Structure – How to learn it
We talk a lot about structure in Taiji. Whenever we do mention “structure”, students nod sagely, but it occurred to me that Greeny and I have never really said what “structure” actually is.
In a nutshell, structure is a combination of the following:
- Alignment: When you align your skeleton in the correct way, it allows your body to relax, receive force and also apply force more easily. (Posture)
- Coordination: Your muscles must be able to comfortably hold your skeleton in the right position, and be able to move your body whilst maintaining that alignment, and this takes coordination and skill.
- Awareness: Structure has to be self-correcting. If you drift out of the right structure, your body needs to be able to get itself back in to the right alignment.
Now, the reason why structure always seems a bit like a Jedi power is because it cannot be explained in words because I cannot articulate how things feel under my skin. It’s an internal thing.
Structure can only be learned experientially, that is, you have to have an experience of what it feels like to recognise what it is, and then subsequently your practise tries to recreate that experience to develop your structure.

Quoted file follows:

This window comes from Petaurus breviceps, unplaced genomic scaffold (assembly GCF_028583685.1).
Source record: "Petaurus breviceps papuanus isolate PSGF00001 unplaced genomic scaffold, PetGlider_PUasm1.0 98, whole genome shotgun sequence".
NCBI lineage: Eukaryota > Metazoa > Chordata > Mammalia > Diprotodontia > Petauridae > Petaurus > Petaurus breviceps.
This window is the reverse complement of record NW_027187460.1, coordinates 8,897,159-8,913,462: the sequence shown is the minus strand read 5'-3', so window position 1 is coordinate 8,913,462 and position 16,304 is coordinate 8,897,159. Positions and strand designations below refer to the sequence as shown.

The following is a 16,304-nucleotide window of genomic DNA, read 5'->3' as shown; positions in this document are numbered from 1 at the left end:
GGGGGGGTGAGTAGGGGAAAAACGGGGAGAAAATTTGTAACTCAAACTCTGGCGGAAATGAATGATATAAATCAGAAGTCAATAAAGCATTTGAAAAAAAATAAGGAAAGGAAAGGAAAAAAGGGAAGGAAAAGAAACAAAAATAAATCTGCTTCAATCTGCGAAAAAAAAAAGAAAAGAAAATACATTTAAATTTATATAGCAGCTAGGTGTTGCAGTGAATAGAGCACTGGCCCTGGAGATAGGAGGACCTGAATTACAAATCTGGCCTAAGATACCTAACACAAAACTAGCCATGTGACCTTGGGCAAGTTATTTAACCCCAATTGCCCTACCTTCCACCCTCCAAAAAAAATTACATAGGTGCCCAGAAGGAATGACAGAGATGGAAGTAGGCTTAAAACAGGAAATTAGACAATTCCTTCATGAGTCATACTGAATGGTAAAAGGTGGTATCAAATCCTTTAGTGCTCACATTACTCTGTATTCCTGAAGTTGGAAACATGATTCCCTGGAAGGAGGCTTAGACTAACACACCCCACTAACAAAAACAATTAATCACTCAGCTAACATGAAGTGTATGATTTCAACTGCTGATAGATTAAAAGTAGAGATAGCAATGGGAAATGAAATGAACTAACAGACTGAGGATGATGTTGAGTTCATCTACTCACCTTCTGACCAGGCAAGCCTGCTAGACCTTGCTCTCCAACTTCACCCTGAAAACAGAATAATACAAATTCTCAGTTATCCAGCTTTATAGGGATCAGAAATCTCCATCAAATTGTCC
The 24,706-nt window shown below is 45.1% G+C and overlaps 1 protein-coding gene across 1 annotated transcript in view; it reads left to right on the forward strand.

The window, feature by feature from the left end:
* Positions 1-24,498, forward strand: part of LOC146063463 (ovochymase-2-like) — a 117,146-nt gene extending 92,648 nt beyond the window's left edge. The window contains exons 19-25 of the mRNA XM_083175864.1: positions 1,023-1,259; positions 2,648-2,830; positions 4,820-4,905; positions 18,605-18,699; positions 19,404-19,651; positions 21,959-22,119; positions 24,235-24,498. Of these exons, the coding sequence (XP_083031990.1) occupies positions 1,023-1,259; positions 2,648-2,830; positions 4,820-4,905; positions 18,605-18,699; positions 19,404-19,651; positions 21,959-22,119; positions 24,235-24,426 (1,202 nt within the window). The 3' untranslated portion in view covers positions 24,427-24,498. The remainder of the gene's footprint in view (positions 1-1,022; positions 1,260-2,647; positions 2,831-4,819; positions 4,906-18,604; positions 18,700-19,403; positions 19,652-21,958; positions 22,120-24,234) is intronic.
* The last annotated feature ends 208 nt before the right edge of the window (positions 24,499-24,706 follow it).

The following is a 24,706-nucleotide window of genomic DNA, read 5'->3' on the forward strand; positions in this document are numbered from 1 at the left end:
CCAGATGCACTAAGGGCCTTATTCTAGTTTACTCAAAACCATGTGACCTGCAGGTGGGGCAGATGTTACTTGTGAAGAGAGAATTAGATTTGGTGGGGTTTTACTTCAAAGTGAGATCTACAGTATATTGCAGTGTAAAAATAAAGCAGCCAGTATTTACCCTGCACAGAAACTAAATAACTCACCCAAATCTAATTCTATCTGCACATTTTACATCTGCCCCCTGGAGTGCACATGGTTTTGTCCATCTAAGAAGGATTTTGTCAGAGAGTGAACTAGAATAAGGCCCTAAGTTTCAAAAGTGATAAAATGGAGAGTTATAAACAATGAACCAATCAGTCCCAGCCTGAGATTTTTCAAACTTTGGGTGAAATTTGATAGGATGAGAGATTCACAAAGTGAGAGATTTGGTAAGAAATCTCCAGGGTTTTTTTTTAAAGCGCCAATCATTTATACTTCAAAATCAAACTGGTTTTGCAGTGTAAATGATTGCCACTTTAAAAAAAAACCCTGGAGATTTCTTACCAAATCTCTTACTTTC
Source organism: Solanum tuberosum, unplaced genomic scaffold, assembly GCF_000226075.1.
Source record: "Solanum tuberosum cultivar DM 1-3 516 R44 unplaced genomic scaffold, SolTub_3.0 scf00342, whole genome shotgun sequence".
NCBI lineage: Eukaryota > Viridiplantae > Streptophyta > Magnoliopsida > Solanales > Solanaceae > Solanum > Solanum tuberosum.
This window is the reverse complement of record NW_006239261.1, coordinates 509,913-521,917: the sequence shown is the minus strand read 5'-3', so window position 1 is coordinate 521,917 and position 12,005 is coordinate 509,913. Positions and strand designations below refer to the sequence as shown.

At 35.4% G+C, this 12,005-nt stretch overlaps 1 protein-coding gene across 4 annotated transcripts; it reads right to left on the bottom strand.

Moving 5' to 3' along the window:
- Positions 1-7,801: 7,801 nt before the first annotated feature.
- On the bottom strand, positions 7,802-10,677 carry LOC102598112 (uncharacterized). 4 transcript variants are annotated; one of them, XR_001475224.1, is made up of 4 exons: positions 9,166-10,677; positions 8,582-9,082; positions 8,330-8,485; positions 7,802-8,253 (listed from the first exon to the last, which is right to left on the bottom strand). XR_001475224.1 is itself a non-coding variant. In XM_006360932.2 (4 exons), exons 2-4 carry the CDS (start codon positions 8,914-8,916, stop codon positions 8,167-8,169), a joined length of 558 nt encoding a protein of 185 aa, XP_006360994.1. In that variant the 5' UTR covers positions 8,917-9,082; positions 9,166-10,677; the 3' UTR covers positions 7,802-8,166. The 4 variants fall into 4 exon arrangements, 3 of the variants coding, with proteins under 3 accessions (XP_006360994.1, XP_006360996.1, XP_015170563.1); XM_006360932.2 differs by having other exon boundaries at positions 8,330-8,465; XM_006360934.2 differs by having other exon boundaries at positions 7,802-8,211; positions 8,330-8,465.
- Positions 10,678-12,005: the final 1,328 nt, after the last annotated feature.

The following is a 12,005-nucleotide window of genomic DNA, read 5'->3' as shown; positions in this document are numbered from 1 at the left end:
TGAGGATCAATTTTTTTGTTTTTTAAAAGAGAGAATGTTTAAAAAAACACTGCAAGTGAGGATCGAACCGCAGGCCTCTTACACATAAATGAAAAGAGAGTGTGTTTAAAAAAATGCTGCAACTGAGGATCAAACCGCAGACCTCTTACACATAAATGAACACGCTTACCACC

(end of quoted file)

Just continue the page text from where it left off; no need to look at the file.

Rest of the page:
The good news is that there are many, many ways to get the experience of good structure:
- Standing meditation: The is the easiest and perhaps the best way to get an experience of what structure feels like. You’re standing still so you’re going to have a lot of headspace to focus on what your body feels like. There is no movement to focus on or distract you. In fact, standing meditation is such a good exercise for body awareness that I still do a lot of it today. Standing meditation really helps to build alignment and awareness from the summary above.
- Form: Playing form slowly helps you build the coordination to keep yourself in good structure. Movement requires your muscles to work in a coordinated way, and slow movement through the form will teach them to hold the right alignment whilst you’re moving. A lot of students who practise a lot of standing report that their form starts to feel like standing after a while. This is a very good thing.
- Pushing hands: Pushing hands is a much more dynamic way to learn structure. This method works all three simultaneously, which is why it can seem a bit bewildering, but it’s also the most direct. You get instant feedback on whether your structure is good or not and more importantly, it shows up holes in your structure that you weren’t aware of.
This is going to sound a bit like a con, but all the exercises are just normal Taiji training methods, there’s no secret technique to it. The best way to learn, it would seem, is to do.